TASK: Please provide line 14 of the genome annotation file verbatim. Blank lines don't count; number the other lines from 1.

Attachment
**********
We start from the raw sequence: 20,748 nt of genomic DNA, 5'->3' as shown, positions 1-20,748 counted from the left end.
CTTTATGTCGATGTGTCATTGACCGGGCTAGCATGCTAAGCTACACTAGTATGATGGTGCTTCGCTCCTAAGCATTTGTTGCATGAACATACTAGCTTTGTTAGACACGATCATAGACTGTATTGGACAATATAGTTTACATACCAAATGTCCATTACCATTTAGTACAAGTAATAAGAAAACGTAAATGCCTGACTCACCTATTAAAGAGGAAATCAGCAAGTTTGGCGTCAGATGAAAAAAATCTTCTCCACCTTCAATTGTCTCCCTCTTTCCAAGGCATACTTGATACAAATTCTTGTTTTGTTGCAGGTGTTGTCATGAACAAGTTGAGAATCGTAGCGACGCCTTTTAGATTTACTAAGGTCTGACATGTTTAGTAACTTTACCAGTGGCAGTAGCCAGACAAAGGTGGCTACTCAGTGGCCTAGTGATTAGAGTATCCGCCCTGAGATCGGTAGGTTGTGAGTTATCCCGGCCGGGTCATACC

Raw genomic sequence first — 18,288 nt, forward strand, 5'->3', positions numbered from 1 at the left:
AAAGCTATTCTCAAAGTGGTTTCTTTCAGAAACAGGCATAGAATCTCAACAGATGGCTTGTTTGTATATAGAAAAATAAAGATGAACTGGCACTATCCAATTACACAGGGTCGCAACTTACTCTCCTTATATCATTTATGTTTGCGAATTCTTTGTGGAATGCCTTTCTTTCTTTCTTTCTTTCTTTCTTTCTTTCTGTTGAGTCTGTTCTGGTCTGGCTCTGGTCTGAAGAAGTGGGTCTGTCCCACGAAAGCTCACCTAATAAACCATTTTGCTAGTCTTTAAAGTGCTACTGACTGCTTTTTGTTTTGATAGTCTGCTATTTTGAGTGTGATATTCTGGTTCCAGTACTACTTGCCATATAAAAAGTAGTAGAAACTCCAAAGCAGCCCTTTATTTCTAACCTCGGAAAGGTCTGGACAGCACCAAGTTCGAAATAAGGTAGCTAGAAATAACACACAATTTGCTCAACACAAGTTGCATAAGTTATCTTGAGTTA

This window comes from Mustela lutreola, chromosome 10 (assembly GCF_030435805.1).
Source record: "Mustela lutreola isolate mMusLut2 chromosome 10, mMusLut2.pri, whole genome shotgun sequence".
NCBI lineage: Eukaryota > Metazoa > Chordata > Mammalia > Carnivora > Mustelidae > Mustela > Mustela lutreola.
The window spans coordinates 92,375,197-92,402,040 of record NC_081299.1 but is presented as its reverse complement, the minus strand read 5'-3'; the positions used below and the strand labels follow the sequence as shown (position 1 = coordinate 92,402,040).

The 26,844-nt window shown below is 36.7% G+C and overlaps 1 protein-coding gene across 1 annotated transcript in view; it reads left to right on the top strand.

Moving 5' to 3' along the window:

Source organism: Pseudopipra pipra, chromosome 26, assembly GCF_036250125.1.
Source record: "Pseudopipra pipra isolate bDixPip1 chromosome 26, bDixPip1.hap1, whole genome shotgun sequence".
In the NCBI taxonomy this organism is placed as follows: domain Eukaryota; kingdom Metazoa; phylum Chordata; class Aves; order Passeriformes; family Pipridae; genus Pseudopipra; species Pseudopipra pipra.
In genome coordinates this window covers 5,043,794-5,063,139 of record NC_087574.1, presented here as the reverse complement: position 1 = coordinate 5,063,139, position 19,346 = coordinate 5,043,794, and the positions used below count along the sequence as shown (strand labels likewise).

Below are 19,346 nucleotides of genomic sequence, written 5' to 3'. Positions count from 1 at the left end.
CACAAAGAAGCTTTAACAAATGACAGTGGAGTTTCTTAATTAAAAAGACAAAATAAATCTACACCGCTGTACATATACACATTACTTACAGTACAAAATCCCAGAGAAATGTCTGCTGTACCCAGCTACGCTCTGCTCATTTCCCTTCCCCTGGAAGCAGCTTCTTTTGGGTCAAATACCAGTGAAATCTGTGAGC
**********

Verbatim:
In genome coordinates this window covers 5,043,794-5,063,139 of record NC_087574.1, presented here as the reverse complement: position 1 = coordinate 5,063,139, position 19,346 = coordinate 5,043,794, and the positions used below count along the sequence as shown (strand labels likewise).